Picture this scenario: You’re getting ready to go to work but aren’t sure of how warmly you should dress. Shuffling between outfits, you ask your smart home device, “What’s the weather like today?” Within a fraction of a second, it responds with the current temperature and the weather forecast for the rest of the day.
But what really happens at the backend? Your “command” travels in the form of data packets over the internet and into global fiber networks, covering miles to converge at one of the many data centers to receive, map, and relay the information you need. Now imagine a single country’s population using their smart home devices, streaming Netflix movies, and attending group Zoom meetings at the same time. That is an overwhelming amount of data.
This growth in data traffic has led to a rising demand for faster data network and interface speeds, with the inherent focus being on high reach while maintaining lower latency and power levels than those offered by legacy architectures. Modern data centers rely greatly on interconnects to deliver this connectivity. As the industry moves to higher transmission speeds, think 100 gigabits per second (Gbps) per lane, using long-reach connectivity approaches to communicate is challenging. Consequently, the power and integration issues become bigger bottlenecks.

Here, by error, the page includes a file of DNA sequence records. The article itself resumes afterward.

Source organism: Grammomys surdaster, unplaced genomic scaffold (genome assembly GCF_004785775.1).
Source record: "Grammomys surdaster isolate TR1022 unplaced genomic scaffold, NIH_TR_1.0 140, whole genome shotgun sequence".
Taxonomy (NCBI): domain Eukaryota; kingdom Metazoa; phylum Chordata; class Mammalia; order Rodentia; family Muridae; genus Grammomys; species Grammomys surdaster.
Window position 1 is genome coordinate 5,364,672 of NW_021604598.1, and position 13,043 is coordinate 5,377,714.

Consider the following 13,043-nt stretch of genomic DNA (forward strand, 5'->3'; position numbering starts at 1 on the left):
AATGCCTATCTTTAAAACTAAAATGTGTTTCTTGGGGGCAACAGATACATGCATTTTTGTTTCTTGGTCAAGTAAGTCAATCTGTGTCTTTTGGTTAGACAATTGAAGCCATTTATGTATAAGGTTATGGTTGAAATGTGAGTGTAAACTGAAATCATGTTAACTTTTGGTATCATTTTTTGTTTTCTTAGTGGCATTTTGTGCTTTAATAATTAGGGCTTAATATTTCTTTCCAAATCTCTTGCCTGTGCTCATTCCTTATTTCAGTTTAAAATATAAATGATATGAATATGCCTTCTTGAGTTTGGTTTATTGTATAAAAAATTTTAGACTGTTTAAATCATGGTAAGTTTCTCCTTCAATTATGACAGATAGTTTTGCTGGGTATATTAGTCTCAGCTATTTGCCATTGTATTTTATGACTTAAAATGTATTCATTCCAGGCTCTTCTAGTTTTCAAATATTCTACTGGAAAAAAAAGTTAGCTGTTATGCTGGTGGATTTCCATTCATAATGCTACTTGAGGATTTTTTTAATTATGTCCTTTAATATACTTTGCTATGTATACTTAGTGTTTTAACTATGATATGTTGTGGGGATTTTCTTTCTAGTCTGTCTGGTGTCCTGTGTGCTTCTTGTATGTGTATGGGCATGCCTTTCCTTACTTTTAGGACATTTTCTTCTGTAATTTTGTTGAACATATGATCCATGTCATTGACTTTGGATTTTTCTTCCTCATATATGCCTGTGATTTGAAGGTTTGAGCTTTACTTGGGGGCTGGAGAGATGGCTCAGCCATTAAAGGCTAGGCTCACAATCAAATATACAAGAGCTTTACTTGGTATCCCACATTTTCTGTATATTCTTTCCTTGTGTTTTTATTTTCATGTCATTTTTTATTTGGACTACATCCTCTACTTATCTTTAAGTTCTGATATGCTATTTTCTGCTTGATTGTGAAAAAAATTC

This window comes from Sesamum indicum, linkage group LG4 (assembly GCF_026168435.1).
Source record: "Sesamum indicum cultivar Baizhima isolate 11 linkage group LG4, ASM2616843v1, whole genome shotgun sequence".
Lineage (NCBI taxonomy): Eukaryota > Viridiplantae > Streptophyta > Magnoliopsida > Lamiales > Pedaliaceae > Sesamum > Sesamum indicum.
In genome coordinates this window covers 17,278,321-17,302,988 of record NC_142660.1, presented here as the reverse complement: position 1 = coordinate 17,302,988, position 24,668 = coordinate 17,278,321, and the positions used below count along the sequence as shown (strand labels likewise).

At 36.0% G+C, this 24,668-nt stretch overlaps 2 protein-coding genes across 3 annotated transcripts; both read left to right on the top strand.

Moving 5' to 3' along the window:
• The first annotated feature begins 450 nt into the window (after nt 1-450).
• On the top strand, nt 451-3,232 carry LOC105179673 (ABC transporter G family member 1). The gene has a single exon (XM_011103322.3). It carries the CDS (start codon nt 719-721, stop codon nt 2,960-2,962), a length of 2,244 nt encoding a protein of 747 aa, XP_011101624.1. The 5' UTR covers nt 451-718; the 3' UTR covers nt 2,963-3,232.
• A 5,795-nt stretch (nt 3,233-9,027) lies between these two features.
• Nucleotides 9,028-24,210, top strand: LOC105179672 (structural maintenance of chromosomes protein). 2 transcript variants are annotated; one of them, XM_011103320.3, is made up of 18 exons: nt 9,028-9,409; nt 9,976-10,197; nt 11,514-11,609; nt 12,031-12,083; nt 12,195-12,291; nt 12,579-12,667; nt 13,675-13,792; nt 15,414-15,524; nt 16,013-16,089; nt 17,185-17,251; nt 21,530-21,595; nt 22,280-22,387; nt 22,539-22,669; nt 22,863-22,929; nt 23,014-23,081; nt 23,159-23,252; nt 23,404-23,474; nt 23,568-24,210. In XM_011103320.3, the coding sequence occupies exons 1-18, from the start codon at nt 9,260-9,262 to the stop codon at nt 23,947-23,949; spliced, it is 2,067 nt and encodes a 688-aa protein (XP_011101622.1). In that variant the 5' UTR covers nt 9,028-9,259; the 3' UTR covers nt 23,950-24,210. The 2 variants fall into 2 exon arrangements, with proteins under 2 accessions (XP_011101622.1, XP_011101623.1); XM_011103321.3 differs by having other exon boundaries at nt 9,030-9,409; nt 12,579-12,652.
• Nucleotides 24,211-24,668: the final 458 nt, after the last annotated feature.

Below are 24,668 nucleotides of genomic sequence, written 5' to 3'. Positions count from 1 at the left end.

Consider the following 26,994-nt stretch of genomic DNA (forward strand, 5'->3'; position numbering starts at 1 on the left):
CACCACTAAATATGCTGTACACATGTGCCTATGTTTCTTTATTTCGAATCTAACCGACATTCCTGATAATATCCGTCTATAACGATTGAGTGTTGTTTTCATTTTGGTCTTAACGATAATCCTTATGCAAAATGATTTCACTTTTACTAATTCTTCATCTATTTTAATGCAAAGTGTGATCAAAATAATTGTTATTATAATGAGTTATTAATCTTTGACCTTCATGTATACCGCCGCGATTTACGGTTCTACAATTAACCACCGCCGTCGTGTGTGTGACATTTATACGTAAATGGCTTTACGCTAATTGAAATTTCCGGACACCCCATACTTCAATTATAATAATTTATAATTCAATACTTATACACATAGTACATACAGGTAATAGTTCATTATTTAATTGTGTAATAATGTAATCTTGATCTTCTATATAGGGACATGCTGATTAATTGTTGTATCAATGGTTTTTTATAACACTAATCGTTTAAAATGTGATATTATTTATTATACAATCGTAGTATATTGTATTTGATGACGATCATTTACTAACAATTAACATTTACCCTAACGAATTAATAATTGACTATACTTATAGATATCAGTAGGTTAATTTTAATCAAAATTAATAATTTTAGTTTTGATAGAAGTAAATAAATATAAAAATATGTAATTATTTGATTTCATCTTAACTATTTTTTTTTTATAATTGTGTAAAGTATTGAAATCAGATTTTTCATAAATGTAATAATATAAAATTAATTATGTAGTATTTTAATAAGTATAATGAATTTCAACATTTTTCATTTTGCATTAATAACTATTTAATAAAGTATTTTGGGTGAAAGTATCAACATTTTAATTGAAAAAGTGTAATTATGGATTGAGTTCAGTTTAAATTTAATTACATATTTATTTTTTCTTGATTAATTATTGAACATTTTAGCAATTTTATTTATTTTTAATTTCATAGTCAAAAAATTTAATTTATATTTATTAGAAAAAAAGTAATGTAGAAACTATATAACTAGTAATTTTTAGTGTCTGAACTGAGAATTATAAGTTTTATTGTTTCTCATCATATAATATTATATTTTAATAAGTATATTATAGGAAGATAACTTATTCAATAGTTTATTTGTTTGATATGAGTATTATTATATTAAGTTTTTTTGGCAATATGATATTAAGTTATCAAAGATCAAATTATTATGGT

Thanks to very short-reach (VSR) connectivity, teams can now overcome this pitfall by considering possibilities where short-reach connection links can be used to reach shorter distances, resulting in better power efficiency and management.
Read on to learn more about VSR connectivity, its advantages, trends that are driving this transformation, use cases, and solutions to overcome existing reach limits of copper modules.
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